In 2008 (as I shared in the last article (Postmoderna Journey Pt1), I went from playing in Entropia Universe to trying to launch a Partner Planet.  Did I know what I was getting into?  Nope, I did not but, did I let that stop me?  No. I was filled with excitement and child-like optimism.

The timing of the launch of the Partner Planet Program could not have been better.  It coincided with a full upgrade of the CryEngine graphics engine.  The new game art and scenery looked fantastic.  It gave me even more to imagine with regard to the possibilities.

Planet Calypso in Entropia Universe (2008) Source:  Entropia Universe

No Experience Necessary?

I dove into the Partner Planet Documents and learned as much as I could. I even set up a conference call with Mindark to discuss the prospect of becoming a Partner Planet. They seemed to like our concept and definitely appreciated my enthusiasm. One thing I liked about the program was you really did not need to have any game development experience. You just had to be creative and have deep pockets.

Credit due

Before going forward with documenting the journey I and Planet Postmoderna have taken, I want to be able to make some things very clear. I owe a lot to the people I met early on that helped me with much of the initial art and work on this project. I learned a lot from them, all in varying degrees. I will do my best throughout this and the upcoming and related articles, to recognize them as best as I can. If I leave anyone out, please accept my apologies in advance.

Entropia Universe Partner Planet Proposal (2008) Source:  Mindark ©

What Planet Postmoderna Started Out As

It started out as a concept for an addition to the Entropia Universe under the Partner Planet Program. It made sense to me since I would not need to build any of the technical and game engine elements from scratch. I had no experience with game development, no experience with game engines and zero knowledge about programming. So this “Partner Planet thing” seemed to make a lot of sense. All I needed to do was build the story and the game art assets. Oh, did I happen to mention I had no experience with that either?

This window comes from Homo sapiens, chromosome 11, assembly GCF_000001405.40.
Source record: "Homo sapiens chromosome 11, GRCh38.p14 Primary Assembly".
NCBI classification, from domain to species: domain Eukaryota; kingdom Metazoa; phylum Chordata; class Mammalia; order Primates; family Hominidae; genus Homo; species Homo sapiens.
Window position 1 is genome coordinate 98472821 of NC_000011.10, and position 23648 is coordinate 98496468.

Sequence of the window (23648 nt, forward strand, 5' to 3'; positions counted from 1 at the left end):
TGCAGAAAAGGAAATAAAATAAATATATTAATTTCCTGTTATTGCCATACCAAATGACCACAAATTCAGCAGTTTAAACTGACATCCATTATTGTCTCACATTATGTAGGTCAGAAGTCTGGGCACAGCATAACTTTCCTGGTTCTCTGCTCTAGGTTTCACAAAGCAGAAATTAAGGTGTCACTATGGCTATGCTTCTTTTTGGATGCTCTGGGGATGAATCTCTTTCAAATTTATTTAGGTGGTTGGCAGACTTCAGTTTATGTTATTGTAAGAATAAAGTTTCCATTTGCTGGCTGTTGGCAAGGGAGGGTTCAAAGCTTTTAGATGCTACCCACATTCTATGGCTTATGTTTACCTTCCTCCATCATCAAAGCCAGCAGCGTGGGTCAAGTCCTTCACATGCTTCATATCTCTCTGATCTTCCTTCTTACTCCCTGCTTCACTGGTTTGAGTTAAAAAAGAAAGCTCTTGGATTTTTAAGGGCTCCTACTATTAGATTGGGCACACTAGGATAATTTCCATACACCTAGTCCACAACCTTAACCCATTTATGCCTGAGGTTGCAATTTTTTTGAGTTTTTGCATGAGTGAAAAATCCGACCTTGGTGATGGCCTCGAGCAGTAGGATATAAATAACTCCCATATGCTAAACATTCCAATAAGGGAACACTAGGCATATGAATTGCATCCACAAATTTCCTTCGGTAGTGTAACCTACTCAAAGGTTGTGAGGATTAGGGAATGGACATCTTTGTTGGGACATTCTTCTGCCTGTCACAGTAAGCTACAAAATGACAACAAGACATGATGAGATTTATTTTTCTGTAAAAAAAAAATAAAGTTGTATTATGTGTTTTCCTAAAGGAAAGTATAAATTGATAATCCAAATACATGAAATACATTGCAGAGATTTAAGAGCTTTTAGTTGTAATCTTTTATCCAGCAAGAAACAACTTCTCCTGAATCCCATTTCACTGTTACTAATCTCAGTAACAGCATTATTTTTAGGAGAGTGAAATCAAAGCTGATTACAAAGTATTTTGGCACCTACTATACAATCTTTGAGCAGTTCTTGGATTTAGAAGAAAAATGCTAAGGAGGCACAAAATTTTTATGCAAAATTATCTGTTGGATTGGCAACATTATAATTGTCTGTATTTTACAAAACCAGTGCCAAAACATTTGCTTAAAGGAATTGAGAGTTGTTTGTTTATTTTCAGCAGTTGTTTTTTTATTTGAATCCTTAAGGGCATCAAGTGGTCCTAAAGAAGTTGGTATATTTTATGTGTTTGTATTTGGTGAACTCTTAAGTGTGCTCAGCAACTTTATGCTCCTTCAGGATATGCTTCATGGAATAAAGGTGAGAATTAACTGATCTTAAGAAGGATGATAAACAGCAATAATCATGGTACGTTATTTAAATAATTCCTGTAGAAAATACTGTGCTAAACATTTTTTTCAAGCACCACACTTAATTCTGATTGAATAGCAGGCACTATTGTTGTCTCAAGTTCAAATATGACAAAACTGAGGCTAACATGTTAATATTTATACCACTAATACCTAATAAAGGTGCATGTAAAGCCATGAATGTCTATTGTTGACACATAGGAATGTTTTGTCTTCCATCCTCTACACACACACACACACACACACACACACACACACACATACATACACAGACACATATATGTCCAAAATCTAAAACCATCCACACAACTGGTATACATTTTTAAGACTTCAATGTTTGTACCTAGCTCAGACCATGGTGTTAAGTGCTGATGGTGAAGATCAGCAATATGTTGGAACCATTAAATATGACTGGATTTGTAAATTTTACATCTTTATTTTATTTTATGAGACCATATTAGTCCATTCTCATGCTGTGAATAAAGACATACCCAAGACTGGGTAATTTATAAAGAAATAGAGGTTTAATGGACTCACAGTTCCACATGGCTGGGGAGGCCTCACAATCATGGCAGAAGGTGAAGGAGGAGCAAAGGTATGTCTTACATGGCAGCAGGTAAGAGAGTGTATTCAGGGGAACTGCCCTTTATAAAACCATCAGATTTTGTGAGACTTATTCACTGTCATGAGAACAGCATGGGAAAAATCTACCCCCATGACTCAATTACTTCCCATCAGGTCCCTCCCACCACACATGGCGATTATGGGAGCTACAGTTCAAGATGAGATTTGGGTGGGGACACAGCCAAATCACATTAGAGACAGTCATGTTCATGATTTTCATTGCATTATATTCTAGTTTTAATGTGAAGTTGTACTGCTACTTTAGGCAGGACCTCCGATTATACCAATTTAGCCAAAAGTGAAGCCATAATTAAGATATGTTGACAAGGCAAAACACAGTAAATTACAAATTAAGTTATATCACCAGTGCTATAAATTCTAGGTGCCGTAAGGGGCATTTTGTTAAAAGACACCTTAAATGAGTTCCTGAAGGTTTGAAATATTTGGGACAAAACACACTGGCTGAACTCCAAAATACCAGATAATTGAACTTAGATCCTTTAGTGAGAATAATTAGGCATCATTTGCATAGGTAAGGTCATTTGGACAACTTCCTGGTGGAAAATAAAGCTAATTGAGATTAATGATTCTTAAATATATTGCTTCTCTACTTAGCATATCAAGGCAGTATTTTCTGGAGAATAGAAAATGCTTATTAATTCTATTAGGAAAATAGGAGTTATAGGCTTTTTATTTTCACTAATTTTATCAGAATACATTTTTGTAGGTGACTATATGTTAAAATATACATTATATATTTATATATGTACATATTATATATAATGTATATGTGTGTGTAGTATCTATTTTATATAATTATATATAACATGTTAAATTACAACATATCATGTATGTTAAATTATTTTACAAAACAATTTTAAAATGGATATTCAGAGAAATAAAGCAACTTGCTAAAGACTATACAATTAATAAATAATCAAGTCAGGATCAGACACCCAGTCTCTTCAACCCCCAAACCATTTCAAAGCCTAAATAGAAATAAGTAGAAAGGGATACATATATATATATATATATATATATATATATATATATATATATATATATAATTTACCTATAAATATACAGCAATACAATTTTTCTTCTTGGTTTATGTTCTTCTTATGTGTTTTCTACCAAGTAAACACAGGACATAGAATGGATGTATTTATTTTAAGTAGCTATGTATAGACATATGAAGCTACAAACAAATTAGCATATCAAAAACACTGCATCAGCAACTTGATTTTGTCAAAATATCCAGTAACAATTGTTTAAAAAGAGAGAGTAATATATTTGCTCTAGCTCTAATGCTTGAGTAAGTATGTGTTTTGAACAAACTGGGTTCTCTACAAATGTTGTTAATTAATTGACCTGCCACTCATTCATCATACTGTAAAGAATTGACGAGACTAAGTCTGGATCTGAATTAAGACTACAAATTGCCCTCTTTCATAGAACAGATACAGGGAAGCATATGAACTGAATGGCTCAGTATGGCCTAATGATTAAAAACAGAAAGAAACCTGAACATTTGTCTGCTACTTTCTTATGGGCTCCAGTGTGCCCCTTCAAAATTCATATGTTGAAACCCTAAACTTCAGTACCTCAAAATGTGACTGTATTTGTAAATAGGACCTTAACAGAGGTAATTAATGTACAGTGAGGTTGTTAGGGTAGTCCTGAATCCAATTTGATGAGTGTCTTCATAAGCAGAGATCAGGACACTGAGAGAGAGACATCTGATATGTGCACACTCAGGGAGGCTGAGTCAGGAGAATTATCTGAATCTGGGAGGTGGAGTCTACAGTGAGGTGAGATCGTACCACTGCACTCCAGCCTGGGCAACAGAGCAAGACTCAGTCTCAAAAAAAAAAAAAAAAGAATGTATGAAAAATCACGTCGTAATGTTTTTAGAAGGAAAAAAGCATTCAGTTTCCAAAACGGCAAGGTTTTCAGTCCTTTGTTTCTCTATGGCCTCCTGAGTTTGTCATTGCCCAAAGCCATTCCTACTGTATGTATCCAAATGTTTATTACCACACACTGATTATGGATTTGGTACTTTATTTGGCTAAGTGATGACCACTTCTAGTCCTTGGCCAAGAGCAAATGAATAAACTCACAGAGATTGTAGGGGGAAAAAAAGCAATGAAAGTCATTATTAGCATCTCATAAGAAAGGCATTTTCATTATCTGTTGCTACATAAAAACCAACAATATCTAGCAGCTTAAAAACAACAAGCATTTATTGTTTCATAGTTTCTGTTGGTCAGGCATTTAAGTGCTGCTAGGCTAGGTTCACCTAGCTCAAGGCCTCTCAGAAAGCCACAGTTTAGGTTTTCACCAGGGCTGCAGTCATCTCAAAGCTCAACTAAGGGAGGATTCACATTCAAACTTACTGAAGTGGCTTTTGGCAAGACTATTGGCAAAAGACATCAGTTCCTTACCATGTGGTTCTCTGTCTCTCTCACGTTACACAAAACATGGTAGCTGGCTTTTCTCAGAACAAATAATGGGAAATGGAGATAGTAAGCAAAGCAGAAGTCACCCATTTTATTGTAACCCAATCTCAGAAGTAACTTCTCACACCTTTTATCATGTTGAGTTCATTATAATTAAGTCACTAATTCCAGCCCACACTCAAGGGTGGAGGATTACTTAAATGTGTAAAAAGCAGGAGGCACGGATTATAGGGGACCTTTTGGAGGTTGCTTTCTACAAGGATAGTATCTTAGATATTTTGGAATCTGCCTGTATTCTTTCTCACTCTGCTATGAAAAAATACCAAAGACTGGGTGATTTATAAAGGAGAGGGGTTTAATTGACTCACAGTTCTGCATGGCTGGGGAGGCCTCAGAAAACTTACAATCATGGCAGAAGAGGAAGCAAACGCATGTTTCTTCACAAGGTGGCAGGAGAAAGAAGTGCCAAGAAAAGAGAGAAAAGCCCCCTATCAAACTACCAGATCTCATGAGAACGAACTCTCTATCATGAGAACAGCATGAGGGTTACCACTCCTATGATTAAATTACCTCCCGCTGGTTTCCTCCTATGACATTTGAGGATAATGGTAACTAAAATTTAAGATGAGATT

So what was I thinking?

I knew I could be good at recruiting a team and leveraging their talents. Besides, a lot of successful people were successful because they surrounded themselves with people that knew more than they did. Yeah! We’ll go with that.

One thing I was not short on was determination, drive and perseverance. And, I loved to play video games, especially MMOs and Virtual Worlds.

Starting the planning and coming up with…a name

I began the long process of planning out the project and what the Partner Planet would look like. I had to sketch out the concept, plan it out in detail and pick a name. Oh yes, what would it be called? I really don’t remember exactly how I came up with the name. I just know it had to do with virtual worlds, simulations. I loved playing games like SimCity, the Sims, Civilizations and others in the genre.